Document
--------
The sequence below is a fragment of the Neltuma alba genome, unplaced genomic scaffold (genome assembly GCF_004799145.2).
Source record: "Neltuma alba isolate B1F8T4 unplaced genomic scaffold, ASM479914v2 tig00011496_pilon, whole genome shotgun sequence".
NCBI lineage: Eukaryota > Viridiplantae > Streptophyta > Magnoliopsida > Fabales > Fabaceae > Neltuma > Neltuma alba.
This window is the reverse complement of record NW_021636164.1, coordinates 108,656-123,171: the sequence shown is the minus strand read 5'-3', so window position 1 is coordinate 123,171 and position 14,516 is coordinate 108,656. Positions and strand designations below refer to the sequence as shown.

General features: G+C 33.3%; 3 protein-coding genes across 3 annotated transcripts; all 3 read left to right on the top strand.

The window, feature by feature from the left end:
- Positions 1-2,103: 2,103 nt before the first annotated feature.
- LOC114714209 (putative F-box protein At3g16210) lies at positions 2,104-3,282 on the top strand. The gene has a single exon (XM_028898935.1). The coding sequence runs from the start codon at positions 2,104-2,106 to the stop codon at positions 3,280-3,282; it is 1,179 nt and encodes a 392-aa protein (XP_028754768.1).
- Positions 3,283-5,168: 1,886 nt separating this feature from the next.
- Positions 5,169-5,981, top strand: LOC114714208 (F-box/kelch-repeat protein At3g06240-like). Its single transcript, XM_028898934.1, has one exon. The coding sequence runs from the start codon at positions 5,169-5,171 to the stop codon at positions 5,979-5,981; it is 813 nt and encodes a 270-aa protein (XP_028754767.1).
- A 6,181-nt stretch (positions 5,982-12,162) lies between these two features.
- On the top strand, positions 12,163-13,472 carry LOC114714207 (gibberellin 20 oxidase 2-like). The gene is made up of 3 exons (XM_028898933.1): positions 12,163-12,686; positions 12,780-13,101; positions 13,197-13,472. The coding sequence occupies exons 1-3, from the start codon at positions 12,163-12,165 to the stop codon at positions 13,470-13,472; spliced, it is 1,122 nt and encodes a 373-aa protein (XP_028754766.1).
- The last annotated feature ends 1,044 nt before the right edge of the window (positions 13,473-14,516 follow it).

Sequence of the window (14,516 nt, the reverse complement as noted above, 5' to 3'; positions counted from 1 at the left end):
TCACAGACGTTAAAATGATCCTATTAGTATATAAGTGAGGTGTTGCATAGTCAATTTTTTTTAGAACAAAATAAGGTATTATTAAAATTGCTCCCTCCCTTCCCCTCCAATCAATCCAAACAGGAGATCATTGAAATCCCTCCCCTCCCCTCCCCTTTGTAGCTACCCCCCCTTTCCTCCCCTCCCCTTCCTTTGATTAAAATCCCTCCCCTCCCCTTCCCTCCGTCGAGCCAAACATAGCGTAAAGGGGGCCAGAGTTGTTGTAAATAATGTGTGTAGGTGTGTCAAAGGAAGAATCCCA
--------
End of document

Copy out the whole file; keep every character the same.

The sequence below is a fragment of the Neltuma alba genome, unplaced genomic scaffold (genome assembly GCF_004799145.2).
Source record: "Neltuma alba isolate B1F8T4 unplaced genomic scaffold, ASM479914v2 tig00011496_pilon, whole genome shotgun sequence".
NCBI lineage: Eukaryota > Viridiplantae > Streptophyta > Magnoliopsida > Fabales > Fabaceae > Neltuma > Neltuma alba.
This window is the reverse complement of record NW_021636164.1, coordinates 108,656-123,171: the sequence shown is the minus strand read 5'-3', so window position 1 is coordinate 123,171 and position 14,516 is coordinate 108,656. Positions and strand designations below refer to the sequence as shown.

General features: G+C 33.3%; 3 protein-coding genes across 3 annotated transcripts; all 3 read left to right on the top strand.

The window, feature by feature from the left end:
- Positions 1-2,103: 2,103 nt before the first annotated feature.
- LOC114714209 (putative F-box protein At3g16210) lies at positions 2,104-3,282 on the top strand. The gene has a single exon (XM_028898935.1). The coding sequence runs from the start codon at positions 2,104-2,106 to the stop codon at positions 3,280-3,282; it is 1,179 nt and encodes a 392-aa protein (XP_028754768.1).
- Positions 3,283-5,168: 1,886 nt separating this feature from the next.
- Positions 5,169-5,981, top strand: LOC114714208 (F-box/kelch-repeat protein At3g06240-like). Its single transcript, XM_028898934.1, has one exon. The coding sequence runs from the start codon at positions 5,169-5,171 to the stop codon at positions 5,979-5,981; it is 813 nt and encodes a 270-aa protein (XP_028754767.1).
- A 6,181-nt stretch (positions 5,982-12,162) lies between these two features.
- On the top strand, positions 12,163-13,472 carry LOC114714207 (gibberellin 20 oxidase 2-like). The gene is made up of 3 exons (XM_028898933.1): positions 12,163-12,686; positions 12,780-13,101; positions 13,197-13,472. The coding sequence occupies exons 1-3, from the start codon at positions 12,163-12,165 to the stop codon at positions 13,470-13,472; spliced, it is 1,122 nt and encodes a 373-aa protein (XP_028754766.1).
- The last annotated feature ends 1,044 nt before the right edge of the window (positions 13,473-14,516 follow it).

Sequence of the window (14,516 nt, the reverse complement as noted above, 5' to 3'; positions counted from 1 at the left end):
TCACAGACGTTAAAATGATCCTATTAGTATATAAGTGAGGTGTTGCATAGTCAATTTTTTTTAGAACAAAATAAGGTATTATTAAAATTGCTCCCTCCCTTCCCCTCCAATCAATCCAAACAGGAGATCATTGAAATCCCTCCCCTCCCCTCCCCTTTGTAGCTACCCCCCCTTTCCTCCCCTCCCCTTCCTTTGATTAAAATCCCTCCCCTCCCCTTCCCTCCGTCGAGCCAAACATAGCGTAAAGGGGGCCAGAGTTGTTGTAAATAATGTGTGTAGGTGTGTCAAAGGAAGAATCCCA